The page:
NEW YORK — At its Canon Expo 2005, the digital camera, printer and copier manufacturer confirmed the company would be heading into the display market.
The company has put the finishing touches on a 50-inch model that will have the Canon and Toshiba brand names.
This model will be based on surface conduction electron-emitted display (SED) and will be positioned for the high-end TV marketplace for now.
Eliott Peck, vice-president and general manager, sales consumer imaging group for Canon, said that outside of home theatres Canon is looking into developing SED computer monitors for business, medical and education markets.
“We have to look at the flat-screen market,” Peck said. “These are things that we have not finalized yet. SED TV will be out within two years, but it could be out soon maybe even in six months from now.”
Canon has invested more than a billion dollars in flat-panel manufacturing plants, he added. The company has also entered into a joint venture with Toshiba called SED Inc. and acquired two plants from NEC.
SED is the next generation flat-panel display that is intended to deliver high image quality, fast response, and low power consumptions. According to Canon officials at the show, the company has been working on SED technology for 20 years. An SED realizes the same principle as CRT, but with an ultra-thin profile.
The CRT’s conventional electron gun is replaced with electron emitters of a new type in the SED, which are mounted on a glass panel and correspond to each pixel.
During a test on the Expo show floor, SED displays produced 93 watts of power to project an image compared to 154 watts for the same image on a plasma screen.
Currently, there are 57 flat-panel display vendors who offer plasma and LCD.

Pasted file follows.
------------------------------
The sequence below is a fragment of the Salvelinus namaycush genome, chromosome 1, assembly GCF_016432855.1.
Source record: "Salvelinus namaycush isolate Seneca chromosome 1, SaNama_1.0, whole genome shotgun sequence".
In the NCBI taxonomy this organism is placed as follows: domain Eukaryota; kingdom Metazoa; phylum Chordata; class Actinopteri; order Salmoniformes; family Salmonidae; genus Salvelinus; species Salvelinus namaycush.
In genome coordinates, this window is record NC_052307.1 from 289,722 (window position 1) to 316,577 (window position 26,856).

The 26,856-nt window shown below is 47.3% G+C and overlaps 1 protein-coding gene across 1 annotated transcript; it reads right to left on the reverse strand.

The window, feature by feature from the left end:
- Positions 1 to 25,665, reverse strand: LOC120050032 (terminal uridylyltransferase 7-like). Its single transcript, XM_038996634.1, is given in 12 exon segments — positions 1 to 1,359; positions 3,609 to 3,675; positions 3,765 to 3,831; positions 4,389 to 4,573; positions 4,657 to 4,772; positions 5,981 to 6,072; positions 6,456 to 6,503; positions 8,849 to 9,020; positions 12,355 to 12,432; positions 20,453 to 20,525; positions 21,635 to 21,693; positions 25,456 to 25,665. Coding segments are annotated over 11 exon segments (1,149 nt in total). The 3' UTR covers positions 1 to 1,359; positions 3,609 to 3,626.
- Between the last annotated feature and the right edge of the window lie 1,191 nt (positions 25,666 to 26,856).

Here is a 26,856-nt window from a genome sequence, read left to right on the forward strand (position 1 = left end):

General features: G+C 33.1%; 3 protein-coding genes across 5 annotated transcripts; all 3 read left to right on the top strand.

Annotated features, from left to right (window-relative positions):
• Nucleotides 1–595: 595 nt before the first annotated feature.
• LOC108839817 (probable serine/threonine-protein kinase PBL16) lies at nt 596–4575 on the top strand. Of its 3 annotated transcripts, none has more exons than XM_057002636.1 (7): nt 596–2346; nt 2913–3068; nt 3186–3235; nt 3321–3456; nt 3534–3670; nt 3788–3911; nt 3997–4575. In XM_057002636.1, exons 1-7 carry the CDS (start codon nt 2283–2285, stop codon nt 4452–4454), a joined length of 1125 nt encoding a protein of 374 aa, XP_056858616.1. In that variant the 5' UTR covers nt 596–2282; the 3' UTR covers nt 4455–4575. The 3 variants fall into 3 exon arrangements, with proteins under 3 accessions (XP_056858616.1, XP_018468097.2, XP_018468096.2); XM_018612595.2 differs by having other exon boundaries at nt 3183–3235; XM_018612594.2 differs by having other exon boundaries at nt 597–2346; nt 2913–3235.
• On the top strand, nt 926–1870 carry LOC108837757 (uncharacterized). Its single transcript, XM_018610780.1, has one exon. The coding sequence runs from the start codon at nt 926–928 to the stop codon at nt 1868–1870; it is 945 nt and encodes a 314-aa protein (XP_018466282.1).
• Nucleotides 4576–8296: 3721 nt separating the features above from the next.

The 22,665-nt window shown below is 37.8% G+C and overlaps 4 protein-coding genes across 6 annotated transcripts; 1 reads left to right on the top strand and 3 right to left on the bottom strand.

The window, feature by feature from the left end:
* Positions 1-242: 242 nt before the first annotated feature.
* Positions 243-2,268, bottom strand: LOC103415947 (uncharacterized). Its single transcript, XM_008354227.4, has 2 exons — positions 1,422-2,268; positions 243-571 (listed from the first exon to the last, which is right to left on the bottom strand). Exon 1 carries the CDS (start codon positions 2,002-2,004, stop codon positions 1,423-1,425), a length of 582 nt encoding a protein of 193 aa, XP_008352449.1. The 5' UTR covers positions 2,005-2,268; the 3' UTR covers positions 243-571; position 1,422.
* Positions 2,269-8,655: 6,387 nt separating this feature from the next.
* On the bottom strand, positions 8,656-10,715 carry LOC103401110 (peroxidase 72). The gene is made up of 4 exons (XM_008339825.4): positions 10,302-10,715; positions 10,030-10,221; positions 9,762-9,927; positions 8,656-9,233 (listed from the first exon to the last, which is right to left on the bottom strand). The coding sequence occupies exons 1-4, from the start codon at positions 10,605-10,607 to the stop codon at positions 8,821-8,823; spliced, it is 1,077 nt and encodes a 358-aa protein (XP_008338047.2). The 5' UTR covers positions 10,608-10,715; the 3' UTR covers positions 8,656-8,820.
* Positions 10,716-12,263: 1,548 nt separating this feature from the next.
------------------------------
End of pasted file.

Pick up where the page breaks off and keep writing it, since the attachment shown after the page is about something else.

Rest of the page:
Peck admits the market is crowded and that they are late to the game, but added SED completes the cycle of images produced by Canon products.
“The influx of digital images are not just about prints, but also images on displays. We are an imaging company. And, there will be a whole new avenue of business where SED can be applied to,” Peck said.
Bob Hoxie, Canon division manager for St. Catherines, Ont.-based reseller Beatties Basics, isn’t worried that Canon is late to market on displays.
“When Canon got into the copier market there was a company called Xerox and they had 95 per cent market share. It turned out pretty good for them so far. Canon is the type of company that is good at developing new products and bring them to market,” Hoxie said.
Canon has not formulized its go to market strategy on SED.
Besides confirming that SED displays will be positioned as a high end product, Peck said he did not know what sales channels the company would be using.
Peck did say he envisions SED displays on office desktops. “I would like to see SEDs everywhere — on the desktop, the emergency room, the board room and the family room.
Hoxie, whose company Beattie also owns some CompuSmart stores, believes SED is a natural for MFP printers. He said SED would help improve current full colour screens. “It will help us sell our products. Colour screens are not new and the TV makes sense from a revenue growth opportunity. I would see CompuSmart picking up the line. We already sell plasma screens,” Hoxie said.